Everything You Need to Know About the Resume Summary Statement

Ready for a challenge? Summarize your entire professional history in a few concise and impactful sentences.

Make sure to touch on everything that makes you a qualified candidate—your past experiences, your skills, your education, and all of those other qualities that should earn you a spot at the top of the resume pile.

This is your task every time you apply for a new job.

It’s called your summary statement (sometimes also referred to as a career summary, a summary of qualifications, or a professional summary), and it’s a resume section that trips nearly every job seeker up.


What is a Summary Statement?

Your summary statement is the block of text that appears at the top of your resume document—right underneath your header that includes your name and contact information.

Within this paragraph, you summarize those standout things about your qualifications that will inspire that hiring manager to move your resume to the “to be interviewed” pile (or, at the very least, keep you far away from the recycling bin).

You might be wondering how this differs from an objective statement—which shares your goals (or, well, your objective) in a new position.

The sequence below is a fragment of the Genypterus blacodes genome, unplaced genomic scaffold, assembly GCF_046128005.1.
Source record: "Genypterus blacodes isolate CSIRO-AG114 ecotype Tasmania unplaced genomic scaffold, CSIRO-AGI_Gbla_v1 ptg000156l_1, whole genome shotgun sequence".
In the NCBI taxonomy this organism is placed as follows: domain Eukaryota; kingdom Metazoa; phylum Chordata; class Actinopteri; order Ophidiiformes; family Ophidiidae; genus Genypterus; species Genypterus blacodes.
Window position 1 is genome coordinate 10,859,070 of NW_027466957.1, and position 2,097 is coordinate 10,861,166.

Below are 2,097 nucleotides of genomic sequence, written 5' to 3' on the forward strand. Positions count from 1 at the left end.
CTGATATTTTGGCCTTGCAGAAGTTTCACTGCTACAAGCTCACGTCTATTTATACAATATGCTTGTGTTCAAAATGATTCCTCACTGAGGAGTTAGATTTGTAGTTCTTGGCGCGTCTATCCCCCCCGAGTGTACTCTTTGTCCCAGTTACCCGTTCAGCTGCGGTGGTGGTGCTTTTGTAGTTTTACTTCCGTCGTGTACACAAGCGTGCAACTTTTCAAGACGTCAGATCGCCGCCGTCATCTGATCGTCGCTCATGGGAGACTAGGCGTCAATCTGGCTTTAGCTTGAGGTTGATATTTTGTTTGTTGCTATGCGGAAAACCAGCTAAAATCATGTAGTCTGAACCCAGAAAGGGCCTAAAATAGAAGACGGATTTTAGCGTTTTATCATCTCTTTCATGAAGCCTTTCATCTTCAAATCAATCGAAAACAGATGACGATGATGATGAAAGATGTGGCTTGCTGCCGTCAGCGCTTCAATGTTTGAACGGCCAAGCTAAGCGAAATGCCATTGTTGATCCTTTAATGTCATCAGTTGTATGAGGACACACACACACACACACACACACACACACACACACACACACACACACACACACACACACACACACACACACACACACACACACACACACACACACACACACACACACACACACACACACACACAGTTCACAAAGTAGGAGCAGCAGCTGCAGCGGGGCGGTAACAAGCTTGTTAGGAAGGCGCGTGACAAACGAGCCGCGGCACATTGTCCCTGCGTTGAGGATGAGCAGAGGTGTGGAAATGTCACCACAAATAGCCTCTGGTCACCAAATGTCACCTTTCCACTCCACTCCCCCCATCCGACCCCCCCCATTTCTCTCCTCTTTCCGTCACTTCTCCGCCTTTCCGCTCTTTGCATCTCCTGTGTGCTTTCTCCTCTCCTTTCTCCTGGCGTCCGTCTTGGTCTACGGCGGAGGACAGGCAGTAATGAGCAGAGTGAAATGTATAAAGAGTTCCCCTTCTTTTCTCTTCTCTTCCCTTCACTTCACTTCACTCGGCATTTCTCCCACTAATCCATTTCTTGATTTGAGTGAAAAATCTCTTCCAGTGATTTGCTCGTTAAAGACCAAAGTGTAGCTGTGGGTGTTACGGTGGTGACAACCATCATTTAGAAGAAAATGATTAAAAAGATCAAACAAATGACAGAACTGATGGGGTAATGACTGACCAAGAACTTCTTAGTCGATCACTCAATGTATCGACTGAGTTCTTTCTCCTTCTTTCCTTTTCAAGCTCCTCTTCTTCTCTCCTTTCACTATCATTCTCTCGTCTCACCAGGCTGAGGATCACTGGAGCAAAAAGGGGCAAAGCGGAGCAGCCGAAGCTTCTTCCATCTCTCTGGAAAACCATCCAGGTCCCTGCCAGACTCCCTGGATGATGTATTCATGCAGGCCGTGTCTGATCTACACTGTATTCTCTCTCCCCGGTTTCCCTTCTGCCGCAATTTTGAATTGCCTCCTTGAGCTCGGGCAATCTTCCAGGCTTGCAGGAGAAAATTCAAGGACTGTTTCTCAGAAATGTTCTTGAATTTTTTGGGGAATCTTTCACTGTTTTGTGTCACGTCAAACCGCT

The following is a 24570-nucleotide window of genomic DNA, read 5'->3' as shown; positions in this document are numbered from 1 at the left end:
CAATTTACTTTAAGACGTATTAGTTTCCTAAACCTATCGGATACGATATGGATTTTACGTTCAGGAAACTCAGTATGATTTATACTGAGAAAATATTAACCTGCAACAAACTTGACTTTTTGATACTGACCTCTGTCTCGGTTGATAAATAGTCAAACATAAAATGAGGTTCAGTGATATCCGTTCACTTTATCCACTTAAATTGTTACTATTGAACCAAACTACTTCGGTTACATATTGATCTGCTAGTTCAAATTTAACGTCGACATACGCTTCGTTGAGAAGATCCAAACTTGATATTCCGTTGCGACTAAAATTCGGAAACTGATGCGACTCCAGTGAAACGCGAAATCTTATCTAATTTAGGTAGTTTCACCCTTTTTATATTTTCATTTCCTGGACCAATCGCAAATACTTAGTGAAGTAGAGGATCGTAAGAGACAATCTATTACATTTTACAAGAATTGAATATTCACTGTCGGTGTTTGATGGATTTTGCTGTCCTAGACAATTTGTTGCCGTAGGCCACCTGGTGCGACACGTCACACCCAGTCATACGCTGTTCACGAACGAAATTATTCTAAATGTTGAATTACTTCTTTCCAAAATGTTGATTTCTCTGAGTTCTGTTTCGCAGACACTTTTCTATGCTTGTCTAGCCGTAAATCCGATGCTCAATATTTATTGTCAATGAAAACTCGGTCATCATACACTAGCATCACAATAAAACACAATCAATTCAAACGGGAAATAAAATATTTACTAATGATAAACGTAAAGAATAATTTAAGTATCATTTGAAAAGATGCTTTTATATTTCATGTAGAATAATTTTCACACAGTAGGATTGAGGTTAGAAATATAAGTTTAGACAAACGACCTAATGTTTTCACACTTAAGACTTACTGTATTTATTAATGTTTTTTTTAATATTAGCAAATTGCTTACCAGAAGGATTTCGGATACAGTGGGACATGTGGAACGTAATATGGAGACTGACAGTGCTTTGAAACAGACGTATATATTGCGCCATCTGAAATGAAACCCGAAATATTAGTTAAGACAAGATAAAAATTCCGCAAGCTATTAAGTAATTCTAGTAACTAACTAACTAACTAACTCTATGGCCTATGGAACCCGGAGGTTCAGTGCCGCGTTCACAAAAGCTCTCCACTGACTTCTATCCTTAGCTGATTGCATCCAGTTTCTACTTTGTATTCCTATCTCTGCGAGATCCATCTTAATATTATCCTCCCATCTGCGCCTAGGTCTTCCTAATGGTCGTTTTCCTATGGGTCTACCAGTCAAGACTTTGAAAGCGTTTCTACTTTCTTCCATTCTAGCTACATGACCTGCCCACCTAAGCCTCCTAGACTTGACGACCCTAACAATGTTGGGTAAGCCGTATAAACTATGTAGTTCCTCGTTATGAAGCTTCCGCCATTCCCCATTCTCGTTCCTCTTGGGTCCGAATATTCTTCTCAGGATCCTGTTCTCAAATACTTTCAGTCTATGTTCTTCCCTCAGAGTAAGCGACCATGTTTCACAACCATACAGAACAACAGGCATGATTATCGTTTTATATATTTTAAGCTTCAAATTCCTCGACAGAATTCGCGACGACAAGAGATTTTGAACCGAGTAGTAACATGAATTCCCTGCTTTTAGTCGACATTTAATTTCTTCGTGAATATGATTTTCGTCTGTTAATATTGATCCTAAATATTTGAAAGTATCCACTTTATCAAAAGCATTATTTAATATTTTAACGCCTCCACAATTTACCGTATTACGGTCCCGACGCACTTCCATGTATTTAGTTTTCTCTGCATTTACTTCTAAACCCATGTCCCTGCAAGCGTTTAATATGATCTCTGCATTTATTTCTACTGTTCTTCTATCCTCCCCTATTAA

In today’s job search landscape, a formal objective statement is considered an outdated tradition. In most cases, hiring managers and employers prefer to see a more detailed and informative summary section instead.

Why? Well, nearly every job seeker has the same objective—to land a job. So, by replacing that old standard with a summary section, hiring managers get more insight into who you are and what you bring to the table for their company.


How to Write a Summary Statement

While this statement is important, that doesn’t mean it’s easy to write. Needing to capture what makes you a qualified candidate in just a few sentences can actually be one of the toughest pieces of crafting your own resume.

Here are a few tips to help take some pain out of the process of writing your own summary statement.

Analyze the Job Description: Your goal is to present yourself as a no-brainer candidate for that particular job—meaning your summary statement will need to be tailored for each and every role you apply for. Your first step should be combing through that job description to pull out the key skills and competencies that position is seeking, so that you can include them within your own summary (as long as you’re honest, of course!).

Keep it Short: You know you’re the perfect choice for this open role, and you have a lot to say about why. But, no hiring manager is going to spend the time to read multiple paragraphs about why you’re a seamless fit. For that reason, aim to keep your summary statement short—under four sentences, to be exact.

Skip Buzzwords: You might be tempted to pad your summary statement with a bunch of buzzwords. But, you can bet that every other job seeker on the planet is claiming that they’re a skilled communicator, expert problem solver, or great with Microsoft Office. Skip those generic qualities and instead emphasize results you’ve achieved, highlight your accomplishments, and draw attention to the things that make you unique.